- Keep track of your drinks. This can be a fantastic tool for analyzing how much you’re drinking and for bringing patterns to light. The mere act of keeping track of what you drink may help you drink less naturally. It’s also vital to know if you’re estimating your alcohol consumption correctly. “A person may record three drinks, but are they three normal drinks containing 1.5 ounces of alcohol each, or are they larger?” Knowing what constitutes “one standard drink” can assist you in precisely calculating your intake.
- 2. Set Limits. Depending on where you’re starting, try gradually reducing the number of drinks you take. When you cut back, you might have two drinks instead of three, or one instead of two. Check to see if drinking less solves any existing issues.
- 3. Set aside days for Abstinence. You might decide that Mondays and Fridays are “no alcohol” days. This can help to prove that you can do it.
- 4. Keep alcoholic beverages out of the house. When something is out of sight, it is often out of mind. If this is not possible, keep a healthy physical distance from it by placing it on a high shelf.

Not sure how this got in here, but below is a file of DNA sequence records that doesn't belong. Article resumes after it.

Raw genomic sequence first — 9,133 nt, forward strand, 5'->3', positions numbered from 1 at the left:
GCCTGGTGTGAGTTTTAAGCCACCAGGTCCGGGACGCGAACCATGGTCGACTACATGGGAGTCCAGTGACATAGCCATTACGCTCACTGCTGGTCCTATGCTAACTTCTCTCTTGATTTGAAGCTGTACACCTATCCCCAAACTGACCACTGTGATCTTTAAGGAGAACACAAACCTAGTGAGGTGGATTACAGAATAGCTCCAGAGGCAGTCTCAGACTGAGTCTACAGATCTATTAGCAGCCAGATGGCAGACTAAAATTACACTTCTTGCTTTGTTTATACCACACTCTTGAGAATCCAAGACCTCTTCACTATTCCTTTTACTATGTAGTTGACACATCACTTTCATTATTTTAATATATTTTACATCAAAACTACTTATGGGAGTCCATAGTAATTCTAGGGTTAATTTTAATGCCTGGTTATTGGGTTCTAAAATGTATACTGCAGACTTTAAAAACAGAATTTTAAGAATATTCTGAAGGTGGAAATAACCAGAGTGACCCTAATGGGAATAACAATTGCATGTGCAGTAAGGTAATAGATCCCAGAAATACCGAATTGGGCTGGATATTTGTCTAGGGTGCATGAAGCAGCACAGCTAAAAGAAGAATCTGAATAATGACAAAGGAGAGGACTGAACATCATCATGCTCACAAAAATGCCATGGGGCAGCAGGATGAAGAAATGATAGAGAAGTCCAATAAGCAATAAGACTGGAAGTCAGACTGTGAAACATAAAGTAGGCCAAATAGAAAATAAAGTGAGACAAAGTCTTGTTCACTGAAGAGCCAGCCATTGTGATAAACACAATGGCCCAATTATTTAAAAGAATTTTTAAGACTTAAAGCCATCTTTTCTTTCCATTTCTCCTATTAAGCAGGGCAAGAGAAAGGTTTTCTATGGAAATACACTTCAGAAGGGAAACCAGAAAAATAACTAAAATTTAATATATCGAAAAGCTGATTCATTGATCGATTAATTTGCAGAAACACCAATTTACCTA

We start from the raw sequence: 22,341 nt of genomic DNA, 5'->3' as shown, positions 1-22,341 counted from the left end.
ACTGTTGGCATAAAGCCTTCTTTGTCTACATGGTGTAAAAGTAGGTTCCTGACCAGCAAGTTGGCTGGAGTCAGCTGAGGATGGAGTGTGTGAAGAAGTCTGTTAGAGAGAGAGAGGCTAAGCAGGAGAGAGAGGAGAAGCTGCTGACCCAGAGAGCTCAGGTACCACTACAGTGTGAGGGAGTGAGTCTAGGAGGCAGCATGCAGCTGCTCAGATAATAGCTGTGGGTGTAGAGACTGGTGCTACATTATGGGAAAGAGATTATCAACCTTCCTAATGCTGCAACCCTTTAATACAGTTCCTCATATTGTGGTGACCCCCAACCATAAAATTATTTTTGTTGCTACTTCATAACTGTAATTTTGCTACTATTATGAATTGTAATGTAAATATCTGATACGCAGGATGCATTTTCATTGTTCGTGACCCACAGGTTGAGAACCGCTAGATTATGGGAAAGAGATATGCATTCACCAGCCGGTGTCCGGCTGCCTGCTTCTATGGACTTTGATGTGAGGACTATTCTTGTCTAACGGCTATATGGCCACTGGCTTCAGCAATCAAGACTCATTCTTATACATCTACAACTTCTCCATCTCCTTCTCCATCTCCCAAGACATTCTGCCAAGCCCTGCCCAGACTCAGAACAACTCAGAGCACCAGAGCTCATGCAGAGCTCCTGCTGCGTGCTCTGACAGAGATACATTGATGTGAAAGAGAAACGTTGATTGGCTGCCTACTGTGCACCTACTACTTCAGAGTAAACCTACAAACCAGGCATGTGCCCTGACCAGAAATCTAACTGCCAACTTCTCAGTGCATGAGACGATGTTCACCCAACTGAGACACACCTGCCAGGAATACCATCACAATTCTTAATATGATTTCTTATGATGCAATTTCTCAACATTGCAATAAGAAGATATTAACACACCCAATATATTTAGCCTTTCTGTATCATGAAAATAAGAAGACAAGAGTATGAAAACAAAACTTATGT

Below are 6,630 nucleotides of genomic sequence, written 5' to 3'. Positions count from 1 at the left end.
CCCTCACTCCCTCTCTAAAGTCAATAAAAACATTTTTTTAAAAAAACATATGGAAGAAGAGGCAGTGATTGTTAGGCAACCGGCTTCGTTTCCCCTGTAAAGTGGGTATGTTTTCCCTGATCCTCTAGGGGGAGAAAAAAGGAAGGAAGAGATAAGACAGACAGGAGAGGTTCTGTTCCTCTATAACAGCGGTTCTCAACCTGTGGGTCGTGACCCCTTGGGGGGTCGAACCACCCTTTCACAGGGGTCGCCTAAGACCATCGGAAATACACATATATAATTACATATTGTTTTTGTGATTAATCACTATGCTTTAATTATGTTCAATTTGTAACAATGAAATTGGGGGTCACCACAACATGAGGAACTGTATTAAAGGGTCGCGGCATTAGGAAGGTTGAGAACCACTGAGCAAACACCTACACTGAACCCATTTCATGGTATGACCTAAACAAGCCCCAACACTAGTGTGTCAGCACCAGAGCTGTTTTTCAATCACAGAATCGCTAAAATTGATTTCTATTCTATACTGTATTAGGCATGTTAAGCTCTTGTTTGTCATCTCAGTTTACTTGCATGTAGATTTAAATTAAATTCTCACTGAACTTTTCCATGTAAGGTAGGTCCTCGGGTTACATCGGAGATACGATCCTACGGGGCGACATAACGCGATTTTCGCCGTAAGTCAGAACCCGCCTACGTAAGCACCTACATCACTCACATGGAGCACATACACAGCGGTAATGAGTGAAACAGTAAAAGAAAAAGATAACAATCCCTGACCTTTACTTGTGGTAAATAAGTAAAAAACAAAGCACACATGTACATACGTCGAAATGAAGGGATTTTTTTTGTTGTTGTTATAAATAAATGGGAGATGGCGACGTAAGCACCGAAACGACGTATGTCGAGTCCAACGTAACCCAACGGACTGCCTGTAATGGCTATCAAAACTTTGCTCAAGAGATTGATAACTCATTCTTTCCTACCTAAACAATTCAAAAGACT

- 5. Drink alternate beverages in social situations. Limit your quantity by alternating (alcoholic) drinks with sparkling water to keep your intake under control. This will help you stay hydrated and pace yourself. In a restaurant, ordering a non-alcoholic cocktail or even adding a lime or other garnish might make a non-alcoholic drink feel more special. If you have social pressures, it can also help disguise the fact that you aren’t drinking as much as others.
- 6. Eat while you drink. Eating before or with an alcoholic beverage might help decrease the absorption of alcohol and can also make you feel more full, so you may drink less.
- 7. Keep clear from urges and triggers. Some people want to stay away from circumstances where they would normally drink. Instead, spend your time doing something you enjoy, such as going on a picnic or socialising at events that aren’t centered on alcohol. If you can’t avoid a certain event or setting where you might feel compelled to drink, make a plan to avoid falling back into old habits. Plan to do something else during that time such as phoning a friend, going to the gym, or taking a bath.
When Should you seek help?
When you’ve made attempts at reducing your drinking and you’re unable to achieve it on your own, you should seek help. Also, If you feel like you don’t have the time or capacity to do it on your own and you need additional support and hand holding, you should seek help.
How to get help?
- Speak to an experience recovery coach who will help support your treatment goals.
- Enroll in a recovery program specifically for Alcohol Recovery.